The comparison with Labour today is striking, and few in the party seem able to learn the lessons from history. Two articles appeared today—one by me—involving the word 'delusion'. Over at Spiked, Brendan O'Neil marvels at Labour's cognitive dissonance.
After it ditched everything it once claimed to believe in, launched three disastrous wars, obliterated key freedoms, and went from viewing the working classes as potential voters to branding them a dumb, unhealthy blob in need of constant policing, you might think there is nothing left to admire in the Labour Party. But there is one thing. Its powers of self-delusion.
These are so strong, so unshakeable, that they cannot help but inspire a kind of bizarre, wide-eyed awe in anyone who beholds them. And they have been on full display following the election of Ed Miliband as the new Labour leader.
And at the Institute of Economics Affairs blog, I discuss Milliband Minor's wide-eyed faith in a certain piece of political junk science.
As Labour draws backs into its left-wing comfort zone, the easy answers being peddled in The Spirit Level will continue to hold a certain allure. Buttressed by soft science and sold under the guise of equality, the reheated policies of the Michael Foot era can almost appear new and exciting. In truth, reducing income inequality is easily achieved, if there is a will to do so and if one is prepared for the unintended consequences. There are no such easy answers for reviving the economy and tackling complex social problems.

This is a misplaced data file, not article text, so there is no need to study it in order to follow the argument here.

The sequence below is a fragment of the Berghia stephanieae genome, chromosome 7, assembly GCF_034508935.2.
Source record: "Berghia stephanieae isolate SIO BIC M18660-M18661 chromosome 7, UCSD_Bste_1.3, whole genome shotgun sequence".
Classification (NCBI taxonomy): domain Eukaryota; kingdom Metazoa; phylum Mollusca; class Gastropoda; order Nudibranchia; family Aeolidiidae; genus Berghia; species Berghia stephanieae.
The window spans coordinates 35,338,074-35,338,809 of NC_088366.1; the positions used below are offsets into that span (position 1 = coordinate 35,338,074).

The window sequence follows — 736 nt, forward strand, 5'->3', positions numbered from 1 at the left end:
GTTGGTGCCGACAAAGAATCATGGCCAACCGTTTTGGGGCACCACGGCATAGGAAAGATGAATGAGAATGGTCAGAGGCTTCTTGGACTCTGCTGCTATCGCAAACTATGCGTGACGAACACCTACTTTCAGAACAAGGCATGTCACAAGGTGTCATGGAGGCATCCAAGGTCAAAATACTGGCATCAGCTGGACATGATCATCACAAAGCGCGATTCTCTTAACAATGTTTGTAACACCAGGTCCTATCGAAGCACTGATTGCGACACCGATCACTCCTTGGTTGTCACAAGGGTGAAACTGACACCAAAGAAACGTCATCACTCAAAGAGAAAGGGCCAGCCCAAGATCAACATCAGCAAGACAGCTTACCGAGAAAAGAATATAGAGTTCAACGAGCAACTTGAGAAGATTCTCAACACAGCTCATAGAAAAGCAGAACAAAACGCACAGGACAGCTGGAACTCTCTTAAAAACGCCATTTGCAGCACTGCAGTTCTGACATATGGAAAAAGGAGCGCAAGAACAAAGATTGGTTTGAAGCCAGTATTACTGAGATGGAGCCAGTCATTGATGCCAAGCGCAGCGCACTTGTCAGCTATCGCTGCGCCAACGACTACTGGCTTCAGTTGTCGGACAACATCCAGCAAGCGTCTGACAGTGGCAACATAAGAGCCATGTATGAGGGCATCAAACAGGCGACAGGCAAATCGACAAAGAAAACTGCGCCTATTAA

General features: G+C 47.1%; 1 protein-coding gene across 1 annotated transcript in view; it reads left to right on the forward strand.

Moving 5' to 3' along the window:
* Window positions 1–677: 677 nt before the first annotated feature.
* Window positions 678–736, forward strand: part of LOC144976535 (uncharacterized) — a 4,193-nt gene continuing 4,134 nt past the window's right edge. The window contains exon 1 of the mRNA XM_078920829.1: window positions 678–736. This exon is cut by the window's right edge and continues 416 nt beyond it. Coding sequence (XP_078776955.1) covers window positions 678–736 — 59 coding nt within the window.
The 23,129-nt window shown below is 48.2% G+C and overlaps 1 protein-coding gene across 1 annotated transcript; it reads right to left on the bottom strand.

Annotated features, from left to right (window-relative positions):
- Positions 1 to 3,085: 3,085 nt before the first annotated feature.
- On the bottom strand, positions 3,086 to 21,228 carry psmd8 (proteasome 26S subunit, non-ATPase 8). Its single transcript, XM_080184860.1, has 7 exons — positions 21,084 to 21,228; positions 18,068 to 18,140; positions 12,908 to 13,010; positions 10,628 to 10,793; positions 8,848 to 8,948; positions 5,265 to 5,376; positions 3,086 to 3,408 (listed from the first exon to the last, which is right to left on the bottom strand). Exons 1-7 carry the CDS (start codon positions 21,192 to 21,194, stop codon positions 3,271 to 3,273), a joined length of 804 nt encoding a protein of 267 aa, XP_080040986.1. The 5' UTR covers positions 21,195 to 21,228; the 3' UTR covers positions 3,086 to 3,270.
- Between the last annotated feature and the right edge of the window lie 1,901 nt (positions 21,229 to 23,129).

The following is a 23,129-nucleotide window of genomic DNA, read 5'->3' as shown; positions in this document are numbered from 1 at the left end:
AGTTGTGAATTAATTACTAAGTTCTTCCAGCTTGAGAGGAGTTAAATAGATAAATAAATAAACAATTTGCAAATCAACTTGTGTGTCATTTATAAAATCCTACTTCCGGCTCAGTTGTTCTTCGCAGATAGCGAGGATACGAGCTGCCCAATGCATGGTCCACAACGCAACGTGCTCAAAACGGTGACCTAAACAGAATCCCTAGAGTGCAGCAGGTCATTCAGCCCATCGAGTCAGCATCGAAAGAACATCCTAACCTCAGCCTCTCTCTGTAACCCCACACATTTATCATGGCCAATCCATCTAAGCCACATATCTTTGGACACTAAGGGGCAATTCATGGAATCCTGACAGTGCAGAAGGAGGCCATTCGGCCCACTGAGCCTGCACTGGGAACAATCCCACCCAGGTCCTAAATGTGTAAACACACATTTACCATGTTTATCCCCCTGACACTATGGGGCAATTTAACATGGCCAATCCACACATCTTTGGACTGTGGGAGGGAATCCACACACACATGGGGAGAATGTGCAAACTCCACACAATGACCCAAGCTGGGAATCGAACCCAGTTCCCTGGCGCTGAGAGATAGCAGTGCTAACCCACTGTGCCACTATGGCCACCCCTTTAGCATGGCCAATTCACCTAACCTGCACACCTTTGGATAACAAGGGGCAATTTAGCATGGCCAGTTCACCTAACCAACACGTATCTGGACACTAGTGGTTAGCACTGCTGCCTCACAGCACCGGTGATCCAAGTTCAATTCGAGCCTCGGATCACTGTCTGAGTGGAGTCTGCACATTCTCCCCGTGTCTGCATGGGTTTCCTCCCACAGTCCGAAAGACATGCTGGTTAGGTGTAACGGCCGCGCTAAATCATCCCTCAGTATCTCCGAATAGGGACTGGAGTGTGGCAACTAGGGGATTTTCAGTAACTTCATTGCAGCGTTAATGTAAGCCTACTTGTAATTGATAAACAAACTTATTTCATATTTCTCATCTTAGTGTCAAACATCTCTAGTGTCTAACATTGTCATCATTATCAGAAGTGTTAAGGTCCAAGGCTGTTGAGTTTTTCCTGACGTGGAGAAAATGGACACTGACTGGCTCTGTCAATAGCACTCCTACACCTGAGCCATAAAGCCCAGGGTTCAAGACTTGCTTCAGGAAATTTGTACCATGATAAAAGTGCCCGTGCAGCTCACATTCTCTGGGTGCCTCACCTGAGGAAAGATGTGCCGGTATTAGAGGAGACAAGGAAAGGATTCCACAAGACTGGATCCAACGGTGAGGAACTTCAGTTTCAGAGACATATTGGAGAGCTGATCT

The electorate understands this. Across Europe, the economic crisis has failed to provoke the backlash against capitalism that was predicted (and hoped for) in some quarters. Even in Sweden, voters have condemned the Social Democratic Party and its Spirit Level-loving leader to an unprecedented second successive electoral defeat. If he wants to avoid the same fate, Labour’s new leader will have to draw on more than populist paperbacks and wishful thinking.
Please take a look...